Introduction to System Center Operations Manager 2012 (Part 6) - Monitors

by [Published on 29 Feb. 2012 / Last Updated on 29 Feb. 2012]

In this, part 6, you will continue to investigate the OpsMgr interface and discover how monitors work.

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Introduction

Welcome back! So far in this series, you’ve learned how to get System Center 2012 Operations Manager installed and begin some basic monitoring activities.

Part 2. You performed a complete installation of the product and, by the end of the article, had a working system.

Part 3. You gained an understanding of the OpsMgr framework.

Part 4. You discovered how to manage agents, which are key to making OpsMgr operate.

Part 5. You will learn how to further manager OpsMgr 2012 by investigating rules and monitoring.

In this, part 6, you will continue to investigate the OpsMgr interface and discover how monitors work.

What are monitors

In the previous part of this series, you saw how the beginnings to how rules work. As a short recap, suppose that you have a disk that’s running at 8% free space. Let’s say that the management pack you’re using expects to see at least 15% available space, below which the management pack wants to raise an alert. It’s the job of a monitor to keep an eye on this very granular metric and report back to OpsMgr the current status.

You may recall that monitors are used to determine health information and make sure items are working within predefined specifications. If things are out of whack, monitors can raise an alert.

Monitors can be in any one of three states:

  • Green. All is well with the world. Go home and relax!
  • Yellow. A monitored element has fallen into a warning level for the particular monitor. For example, you might configure a free space alerts to go to yellow when a disk goes below 15% free space so that an administrator can be alerted that something might be amiss.
  • Red. Now, suppose that disk falls below 5% available space. In this state, the alert may show as red, indicating that immediate action on the part of the administrator is necessary.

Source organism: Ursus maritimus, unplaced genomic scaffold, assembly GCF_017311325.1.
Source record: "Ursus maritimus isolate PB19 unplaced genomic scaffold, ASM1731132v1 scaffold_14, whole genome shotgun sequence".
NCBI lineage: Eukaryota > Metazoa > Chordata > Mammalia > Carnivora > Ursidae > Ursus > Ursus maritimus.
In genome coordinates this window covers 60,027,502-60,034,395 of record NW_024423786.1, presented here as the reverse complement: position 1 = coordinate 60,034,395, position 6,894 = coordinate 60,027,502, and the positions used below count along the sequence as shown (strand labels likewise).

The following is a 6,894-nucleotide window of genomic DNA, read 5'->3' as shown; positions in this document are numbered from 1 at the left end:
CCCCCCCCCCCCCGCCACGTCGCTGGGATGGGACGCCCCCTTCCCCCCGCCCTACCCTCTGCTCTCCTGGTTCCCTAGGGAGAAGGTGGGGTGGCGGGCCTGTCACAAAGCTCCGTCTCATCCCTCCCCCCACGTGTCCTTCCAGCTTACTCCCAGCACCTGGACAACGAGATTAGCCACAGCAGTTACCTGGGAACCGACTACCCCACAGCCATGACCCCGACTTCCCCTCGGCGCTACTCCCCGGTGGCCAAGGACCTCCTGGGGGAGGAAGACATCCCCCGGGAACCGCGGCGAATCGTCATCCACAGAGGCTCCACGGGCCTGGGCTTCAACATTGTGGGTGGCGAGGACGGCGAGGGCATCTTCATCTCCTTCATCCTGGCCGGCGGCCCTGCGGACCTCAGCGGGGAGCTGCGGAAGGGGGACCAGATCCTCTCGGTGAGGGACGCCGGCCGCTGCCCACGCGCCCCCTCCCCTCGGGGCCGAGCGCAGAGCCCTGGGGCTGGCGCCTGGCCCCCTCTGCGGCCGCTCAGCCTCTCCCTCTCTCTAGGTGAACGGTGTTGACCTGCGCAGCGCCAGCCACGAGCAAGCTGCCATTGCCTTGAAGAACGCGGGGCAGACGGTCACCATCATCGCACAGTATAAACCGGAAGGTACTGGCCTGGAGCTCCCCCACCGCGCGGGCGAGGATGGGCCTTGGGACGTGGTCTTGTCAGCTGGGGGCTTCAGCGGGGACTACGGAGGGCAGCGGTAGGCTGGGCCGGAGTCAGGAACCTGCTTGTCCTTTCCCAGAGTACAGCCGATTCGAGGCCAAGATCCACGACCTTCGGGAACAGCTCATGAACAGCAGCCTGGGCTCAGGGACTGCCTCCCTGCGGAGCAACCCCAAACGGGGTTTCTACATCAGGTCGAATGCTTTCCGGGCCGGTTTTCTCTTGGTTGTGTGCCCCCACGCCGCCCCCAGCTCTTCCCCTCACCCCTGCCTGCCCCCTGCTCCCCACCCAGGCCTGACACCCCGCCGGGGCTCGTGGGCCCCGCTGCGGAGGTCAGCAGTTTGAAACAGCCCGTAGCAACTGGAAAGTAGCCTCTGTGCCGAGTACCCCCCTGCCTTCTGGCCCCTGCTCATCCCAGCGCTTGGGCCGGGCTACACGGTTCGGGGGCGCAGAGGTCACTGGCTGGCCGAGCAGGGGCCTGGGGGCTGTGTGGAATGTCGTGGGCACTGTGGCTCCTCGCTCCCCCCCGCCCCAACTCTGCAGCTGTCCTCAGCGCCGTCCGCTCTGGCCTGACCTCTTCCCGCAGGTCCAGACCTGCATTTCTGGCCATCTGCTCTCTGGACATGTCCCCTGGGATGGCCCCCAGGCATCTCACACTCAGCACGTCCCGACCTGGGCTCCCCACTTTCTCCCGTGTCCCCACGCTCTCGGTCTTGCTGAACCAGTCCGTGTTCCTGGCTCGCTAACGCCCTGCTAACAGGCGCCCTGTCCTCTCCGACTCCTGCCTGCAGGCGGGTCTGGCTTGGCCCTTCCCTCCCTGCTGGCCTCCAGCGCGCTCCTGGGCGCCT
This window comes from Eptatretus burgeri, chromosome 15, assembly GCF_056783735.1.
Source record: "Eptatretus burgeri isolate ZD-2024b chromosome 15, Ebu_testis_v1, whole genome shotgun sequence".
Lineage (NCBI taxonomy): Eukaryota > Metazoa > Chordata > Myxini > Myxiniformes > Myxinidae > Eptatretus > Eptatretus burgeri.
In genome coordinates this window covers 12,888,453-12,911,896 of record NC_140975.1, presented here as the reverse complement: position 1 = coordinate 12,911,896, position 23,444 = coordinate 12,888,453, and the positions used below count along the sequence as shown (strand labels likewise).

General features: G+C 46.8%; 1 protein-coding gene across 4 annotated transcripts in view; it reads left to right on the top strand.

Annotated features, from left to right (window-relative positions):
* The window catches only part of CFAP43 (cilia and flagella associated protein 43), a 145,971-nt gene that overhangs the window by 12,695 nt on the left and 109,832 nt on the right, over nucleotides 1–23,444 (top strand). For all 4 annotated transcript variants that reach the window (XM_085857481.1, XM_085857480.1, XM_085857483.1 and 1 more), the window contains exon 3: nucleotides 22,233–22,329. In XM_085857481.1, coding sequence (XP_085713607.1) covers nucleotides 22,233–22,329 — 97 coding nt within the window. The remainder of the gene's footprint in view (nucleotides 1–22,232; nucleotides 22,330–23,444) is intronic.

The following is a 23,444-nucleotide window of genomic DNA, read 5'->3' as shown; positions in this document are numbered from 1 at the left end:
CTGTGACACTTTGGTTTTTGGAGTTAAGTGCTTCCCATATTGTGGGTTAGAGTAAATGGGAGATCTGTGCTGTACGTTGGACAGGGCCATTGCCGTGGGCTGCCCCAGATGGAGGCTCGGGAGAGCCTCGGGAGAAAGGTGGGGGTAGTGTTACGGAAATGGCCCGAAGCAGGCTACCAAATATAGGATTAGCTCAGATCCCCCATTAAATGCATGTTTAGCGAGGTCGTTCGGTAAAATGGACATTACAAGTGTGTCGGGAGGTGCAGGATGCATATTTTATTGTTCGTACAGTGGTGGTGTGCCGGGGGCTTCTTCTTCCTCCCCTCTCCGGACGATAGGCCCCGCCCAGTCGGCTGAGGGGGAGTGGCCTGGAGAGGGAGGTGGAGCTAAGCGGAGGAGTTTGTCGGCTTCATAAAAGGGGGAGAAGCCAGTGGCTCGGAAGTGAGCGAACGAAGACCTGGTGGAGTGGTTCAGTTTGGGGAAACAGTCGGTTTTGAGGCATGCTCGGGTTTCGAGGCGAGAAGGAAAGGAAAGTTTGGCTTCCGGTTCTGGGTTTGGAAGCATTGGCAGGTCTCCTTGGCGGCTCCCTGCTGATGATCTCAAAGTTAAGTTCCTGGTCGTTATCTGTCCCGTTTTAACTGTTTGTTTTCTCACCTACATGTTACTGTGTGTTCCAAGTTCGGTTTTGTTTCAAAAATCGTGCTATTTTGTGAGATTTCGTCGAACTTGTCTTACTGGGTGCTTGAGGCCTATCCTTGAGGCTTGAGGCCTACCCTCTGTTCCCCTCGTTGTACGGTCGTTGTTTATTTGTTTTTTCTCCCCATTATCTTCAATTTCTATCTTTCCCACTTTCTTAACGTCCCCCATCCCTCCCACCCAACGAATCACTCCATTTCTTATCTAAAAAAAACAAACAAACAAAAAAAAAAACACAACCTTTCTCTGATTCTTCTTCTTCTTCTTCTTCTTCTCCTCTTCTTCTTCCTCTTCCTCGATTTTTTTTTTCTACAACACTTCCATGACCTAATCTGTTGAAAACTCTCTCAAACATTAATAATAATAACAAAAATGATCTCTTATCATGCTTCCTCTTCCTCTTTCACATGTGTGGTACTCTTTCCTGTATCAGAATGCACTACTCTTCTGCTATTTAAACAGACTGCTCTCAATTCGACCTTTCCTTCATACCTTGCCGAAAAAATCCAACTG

There are a few different kinds of monitors available for your use. Each is described in the sections below.

Unit monitors

Unit monitors are often described as the “workhorses” of SCOM monitoring and are the most common kind of monitor out there. A unit monitor is used to measure a specific item, such as the amount of free disk space on drive C:.

In short, unit monitors measures some aspect of a service. This might consist of checking a Windows performance counter to determine the current performance of a specific service, running a script to perform a synthetic transaction that is then measured against predefined management pack rules, or watching for an event in an event that indicates an error that needs to be raised to the administrator.

The table below describes the various kinds of unit monitors you might encounter as you work with OpsMgr.

Unit monitor type

Data source

Description

Event monitor

Windows Event logs

Looks for events in the Windows event log matching specified criteria.

Text logs

Tracks specific text-based logs.

WMI events

Monitors events created by Windows Management Instrumentation (WMI).

Syslog events

Looks for events from Unix systems and other devices that use Syslog.

SNMP events

Looks for matching criteria in traps sent from SNMP devices.

Performance monitor

Windows performance collection

Use a performance monitor counter as a rule in OpsMgr.

WMI performance

Collect a performance value from a WMI query.

Script monitors

Script collection

Monitor a value from a scheduled script.

Script monitors

Collect events or performance data from a scheduled script.

Table 1

These unit monitors can be used at an extremely granular level and provide you with a multitude of ways to monitor even the most minor elements of system stability, performance and health. They also form the basis for all of the monitoring that takes place in Operations Manager.